Physiological assessment of the RNZAF constant wear immersion suit: laboratory and field trials.

Aviation, space, and environmental medicine

PubMedID: 7646402

Cotter JD, Taylor NA. Physiological assessment of the RNZAF constant wear immersion suit: laboratory and field trials. Aviat Space Environ Med. 1995;66(6):528-36.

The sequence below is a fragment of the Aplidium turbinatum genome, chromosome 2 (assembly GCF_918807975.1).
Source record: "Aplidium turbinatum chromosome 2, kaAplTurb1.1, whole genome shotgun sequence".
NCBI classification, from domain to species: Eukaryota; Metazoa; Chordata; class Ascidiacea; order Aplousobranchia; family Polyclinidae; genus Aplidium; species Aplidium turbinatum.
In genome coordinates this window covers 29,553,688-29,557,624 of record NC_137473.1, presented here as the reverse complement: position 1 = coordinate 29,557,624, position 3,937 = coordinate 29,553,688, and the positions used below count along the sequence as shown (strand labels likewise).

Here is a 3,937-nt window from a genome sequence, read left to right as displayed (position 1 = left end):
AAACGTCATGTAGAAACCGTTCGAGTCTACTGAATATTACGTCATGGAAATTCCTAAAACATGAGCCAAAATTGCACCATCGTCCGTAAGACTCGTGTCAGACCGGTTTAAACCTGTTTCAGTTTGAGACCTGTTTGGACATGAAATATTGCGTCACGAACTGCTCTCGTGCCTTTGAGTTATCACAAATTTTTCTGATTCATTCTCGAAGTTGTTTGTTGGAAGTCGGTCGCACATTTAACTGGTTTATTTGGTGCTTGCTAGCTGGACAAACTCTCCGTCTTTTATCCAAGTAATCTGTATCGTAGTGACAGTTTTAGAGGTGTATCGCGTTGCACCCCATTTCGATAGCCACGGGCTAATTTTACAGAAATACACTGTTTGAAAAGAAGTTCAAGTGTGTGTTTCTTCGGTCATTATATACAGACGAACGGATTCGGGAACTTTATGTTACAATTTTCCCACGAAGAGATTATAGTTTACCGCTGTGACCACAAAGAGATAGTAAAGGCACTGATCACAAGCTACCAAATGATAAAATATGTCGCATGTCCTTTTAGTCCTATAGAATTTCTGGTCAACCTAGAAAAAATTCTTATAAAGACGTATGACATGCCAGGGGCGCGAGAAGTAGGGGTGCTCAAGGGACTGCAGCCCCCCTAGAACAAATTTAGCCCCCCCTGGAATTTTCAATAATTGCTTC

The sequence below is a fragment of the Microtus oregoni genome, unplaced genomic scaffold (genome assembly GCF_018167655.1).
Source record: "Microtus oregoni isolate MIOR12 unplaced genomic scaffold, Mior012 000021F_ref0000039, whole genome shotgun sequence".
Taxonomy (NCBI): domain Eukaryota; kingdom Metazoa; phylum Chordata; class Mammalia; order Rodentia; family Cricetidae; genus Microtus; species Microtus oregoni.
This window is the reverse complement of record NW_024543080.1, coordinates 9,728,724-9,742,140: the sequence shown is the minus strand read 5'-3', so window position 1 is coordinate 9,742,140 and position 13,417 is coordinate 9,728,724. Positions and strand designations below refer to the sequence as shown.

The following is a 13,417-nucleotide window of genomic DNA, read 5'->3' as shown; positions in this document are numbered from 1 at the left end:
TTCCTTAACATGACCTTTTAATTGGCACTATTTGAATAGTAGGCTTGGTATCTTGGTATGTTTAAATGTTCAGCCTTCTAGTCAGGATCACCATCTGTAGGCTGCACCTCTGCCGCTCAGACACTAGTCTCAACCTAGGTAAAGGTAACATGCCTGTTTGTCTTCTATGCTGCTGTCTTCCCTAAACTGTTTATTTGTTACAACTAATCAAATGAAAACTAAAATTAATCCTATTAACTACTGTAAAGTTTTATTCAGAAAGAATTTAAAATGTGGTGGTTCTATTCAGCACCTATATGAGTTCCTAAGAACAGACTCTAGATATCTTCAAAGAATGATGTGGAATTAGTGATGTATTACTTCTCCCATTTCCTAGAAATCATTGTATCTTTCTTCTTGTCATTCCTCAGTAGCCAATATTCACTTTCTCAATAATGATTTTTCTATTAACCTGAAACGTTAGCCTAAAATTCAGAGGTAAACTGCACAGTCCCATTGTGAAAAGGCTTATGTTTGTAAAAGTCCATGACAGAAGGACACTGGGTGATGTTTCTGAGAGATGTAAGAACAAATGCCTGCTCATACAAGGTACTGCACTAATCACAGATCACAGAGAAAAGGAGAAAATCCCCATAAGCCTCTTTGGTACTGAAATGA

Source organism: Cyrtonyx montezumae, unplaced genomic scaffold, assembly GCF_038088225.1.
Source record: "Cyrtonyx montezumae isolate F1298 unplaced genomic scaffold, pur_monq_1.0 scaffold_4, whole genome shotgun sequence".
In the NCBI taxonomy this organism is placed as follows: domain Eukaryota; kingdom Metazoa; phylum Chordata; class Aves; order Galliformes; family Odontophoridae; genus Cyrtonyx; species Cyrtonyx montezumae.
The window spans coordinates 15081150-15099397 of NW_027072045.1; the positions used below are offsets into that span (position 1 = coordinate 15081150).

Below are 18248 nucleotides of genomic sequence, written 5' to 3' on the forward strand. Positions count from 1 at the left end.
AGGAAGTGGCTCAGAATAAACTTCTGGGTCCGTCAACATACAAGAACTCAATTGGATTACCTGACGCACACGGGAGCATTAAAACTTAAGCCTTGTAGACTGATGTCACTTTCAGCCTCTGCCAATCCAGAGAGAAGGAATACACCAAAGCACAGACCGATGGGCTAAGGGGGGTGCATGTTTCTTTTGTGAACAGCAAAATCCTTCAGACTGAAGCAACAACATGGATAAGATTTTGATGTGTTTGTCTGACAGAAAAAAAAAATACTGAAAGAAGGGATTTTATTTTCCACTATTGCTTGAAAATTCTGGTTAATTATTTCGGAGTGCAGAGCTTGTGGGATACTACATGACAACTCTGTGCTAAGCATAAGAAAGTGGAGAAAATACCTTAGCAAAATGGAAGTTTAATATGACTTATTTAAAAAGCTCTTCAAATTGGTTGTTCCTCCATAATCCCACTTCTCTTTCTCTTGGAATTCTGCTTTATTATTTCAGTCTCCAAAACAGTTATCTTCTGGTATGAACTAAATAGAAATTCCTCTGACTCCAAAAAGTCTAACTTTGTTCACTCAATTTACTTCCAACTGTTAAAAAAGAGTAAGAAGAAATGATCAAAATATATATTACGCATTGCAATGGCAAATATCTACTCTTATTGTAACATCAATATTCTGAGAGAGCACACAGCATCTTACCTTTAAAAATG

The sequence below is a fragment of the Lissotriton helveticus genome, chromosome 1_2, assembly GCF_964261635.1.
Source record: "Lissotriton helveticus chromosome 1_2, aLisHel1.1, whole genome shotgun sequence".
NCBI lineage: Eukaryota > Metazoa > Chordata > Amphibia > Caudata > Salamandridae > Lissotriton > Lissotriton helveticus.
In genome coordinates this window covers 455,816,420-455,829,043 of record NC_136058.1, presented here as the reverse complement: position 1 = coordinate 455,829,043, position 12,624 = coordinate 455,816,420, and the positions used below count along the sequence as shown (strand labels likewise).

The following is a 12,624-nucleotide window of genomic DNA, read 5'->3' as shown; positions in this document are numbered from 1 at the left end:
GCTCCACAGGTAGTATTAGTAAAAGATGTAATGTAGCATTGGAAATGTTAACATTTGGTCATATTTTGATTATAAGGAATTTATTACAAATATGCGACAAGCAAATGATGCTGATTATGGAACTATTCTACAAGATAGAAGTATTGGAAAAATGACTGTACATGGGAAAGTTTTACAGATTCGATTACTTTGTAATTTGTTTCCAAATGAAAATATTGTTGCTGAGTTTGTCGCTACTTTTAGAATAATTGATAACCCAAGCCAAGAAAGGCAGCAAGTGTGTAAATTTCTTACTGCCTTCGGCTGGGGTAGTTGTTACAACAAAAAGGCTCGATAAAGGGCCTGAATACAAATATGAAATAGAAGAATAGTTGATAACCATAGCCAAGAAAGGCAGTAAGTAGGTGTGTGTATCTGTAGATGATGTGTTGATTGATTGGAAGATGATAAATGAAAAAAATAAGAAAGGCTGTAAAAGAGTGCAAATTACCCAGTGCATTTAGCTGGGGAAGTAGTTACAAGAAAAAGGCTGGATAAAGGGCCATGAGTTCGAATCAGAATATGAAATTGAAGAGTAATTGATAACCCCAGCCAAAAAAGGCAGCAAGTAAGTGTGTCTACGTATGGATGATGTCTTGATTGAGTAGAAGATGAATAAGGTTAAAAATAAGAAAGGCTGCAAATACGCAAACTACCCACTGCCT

Laboratory and field immersion trials were undertaken to determine the thermal protection afforded by a constant wear immersion suit (CWIS) in operation with the Royal New Zealand Air Force (RNZAF). Six males wore each of two ensembles during head-out laboratory immersions in 5.0 +/- 0.1 degree C (mean +/- SD) water for a maximum of 3 h. Ensembles 1 and 2 consisted of the CWIS in addition to minimal and maximal likely undergarment insulations, respectively. Open sea field trials (water temperature = 13.8 +/- 0.7 degree C; Beaufort wind state = 0-4; Sea state = 0-2) were conducted for a maximum of 2 h, with subjects wearing ensemble two and remaining strike aircrew apparel (ensemble three). Analysis of rectal temperature (Tre) changes permitted calculation of time to hypothermia (t35) and the survival estimate of 34 degrees C (t34). Mean (+/- SEM) t35 was 78 +/- 11 (n = 6), 187 +/- 20 (n = 5, p < 0.05) and 98 +/- 5 min (n = 3) for ensembles one, two and three, respectively. Mean t34 was 96 +/- 15, 259 +/- 31 (p < 0.05), and 119 +/- 5 min, respectively. Immersed insulations of ensembles one and two were 0.035 +/- 0.002 and 0.150 +/- 0.015 degree C.m2.W-1, respectively. Thus, the difference between minimal and maximal operational insulation was a 4.3-fold increase in insulation, which facilitated a 2.7-fold increase in mean t34. The thermal protection afforded by the CWIS during field trials was not sufficient to ensure survival for the 12-h expected rescue time.(ABSTRACT TRUNCATED AT 250 WORDS)